Services for Pregnant Women or Women Who may Become Pregnant
- Breastfeeding support and counseling from trained providers, and access to breastfeeding supplies, for pregnant and nursing women.
- Breast feeding support, counseling and equipment for the duration of breast feeding
- Coverage for pumps and equipment must be covered under Marketplace plans
- Birth control: Food and Drug Administration-approved contraceptive methods, sterilization procedures, and patient education and counseling, as prescribed by a health care provider for women with reproductive capacity (not including abortifacient drugs). This does not apply to health plans sponsored by certain exempt “religious employers.” Learn more about contraceptive coverage.
- Folic acid supplements for women who may become pregnant
- Gestational diabetes screening for women 24 weeks pregnant (or later) and those at high risk of developing gestational diabetes
- Gonorrhea screening for all women at higher risk
- Hepatitis B screening for pregnant women at their first prenatal visit
- Maternal depression screening for mothers at well-baby visits (PDF, 1.5 MB)
- Preeclampsia prevention and screening for pregnant women with high blood pressure
- Rh incompatibility screening for all pregnant women and follow-up testing for women at higher risk
- Syphilis screening
- Expanded tobacco intervention and counseling for pregnant tobacco users
- Urinary tract or other infection screening
- Covered contraceptive methods
FDA-approved contraceptive methods prescribed by a woman’s doctor are covered, including:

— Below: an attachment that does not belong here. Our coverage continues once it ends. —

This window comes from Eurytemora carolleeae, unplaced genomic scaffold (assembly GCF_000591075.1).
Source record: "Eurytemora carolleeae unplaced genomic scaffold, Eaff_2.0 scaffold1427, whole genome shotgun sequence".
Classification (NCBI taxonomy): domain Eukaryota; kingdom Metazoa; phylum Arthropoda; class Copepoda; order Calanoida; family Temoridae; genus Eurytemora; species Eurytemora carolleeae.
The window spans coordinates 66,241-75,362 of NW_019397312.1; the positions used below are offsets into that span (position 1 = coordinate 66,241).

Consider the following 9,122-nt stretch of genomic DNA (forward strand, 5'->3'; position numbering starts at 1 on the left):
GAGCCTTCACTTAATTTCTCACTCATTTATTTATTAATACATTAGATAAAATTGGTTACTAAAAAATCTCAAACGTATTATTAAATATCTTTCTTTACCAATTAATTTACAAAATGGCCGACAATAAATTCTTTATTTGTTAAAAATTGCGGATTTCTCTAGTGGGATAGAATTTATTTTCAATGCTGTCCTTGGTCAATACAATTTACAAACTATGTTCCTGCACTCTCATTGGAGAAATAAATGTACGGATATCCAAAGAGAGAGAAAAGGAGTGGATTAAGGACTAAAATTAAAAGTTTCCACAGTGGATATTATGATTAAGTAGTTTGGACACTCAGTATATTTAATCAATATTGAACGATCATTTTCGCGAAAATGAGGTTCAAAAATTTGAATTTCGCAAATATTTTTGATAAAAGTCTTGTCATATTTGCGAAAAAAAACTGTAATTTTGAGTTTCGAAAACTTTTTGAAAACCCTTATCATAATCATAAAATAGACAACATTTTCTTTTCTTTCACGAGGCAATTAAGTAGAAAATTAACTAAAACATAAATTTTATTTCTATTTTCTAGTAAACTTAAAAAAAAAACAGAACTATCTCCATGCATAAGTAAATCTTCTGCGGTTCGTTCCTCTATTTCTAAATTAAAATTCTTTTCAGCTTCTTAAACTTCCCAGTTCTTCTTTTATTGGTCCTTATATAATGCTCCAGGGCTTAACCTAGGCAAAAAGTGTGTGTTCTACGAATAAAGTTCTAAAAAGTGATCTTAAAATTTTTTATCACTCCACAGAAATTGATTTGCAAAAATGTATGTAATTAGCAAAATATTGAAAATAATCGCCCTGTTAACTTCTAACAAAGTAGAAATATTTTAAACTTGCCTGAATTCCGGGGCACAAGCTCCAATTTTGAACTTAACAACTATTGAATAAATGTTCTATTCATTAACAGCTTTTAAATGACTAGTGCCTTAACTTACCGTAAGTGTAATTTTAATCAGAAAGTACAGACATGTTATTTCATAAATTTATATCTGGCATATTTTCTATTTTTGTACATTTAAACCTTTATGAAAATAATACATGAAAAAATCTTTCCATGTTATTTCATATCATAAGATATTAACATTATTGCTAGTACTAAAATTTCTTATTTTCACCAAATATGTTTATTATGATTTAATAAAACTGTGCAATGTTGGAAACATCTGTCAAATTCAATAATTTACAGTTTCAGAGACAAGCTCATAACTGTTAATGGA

- Barrier methods, like diaphragms and sponges
- Hormonal methods, like birth control pills and vaginal rings
- Implanted devices, like intrauterine devices (IUDs)
- Emergency contraception, like Plan B® and ella®
- Sterilization procedures
- Patient education and counseling
Plans aren’t required to cover drugs to induce abortions and services for male reproductive capacity, like vasectomies.
Pregnancy and Special Enrollment Periods
- If you’re outside of an enrollment period, becoming pregnant does not give you a special election period (SEP). The birth of a child does open a special election period. Depending on your employer or individual coverage, you will typically have 30-60 days after the birth to add the baby.
- Medicaid and CHIP can begin anytime if found eligible
- If found ineligible for Medicaid or CHIP, this create a special enrollment period and you can sign up for coverage through the marketplace.
Adding a Baby to your Coverage
Once you give birth, you will need to update your coverage and add your child to the plan. Depending on your employer or individual coverage, you will typically have 30-60 days after the birth to add the baby. The policy will be back dated to the day of the birth.
No Existing Coverage at the Time of Birth
Having a baby gives you a special enrollment period. Your coverage will begin the day your baby is born. If applying after the birth, your plan will back date to the day of the birth.
Medicaid and CHIP
If found eligible for Medicaid or CHIP you will be covered for the birth and the baby will be covered. If the Medicaid or CHIP coverage ends you are eligible to enroll in a Marketplace plan.
I was born and raised in Salt Lake City, Utah, except for 2 years that I spent in Hawaii.
I am a proud graduate of the University of Utah and have been working in the Health Care industry since 2006.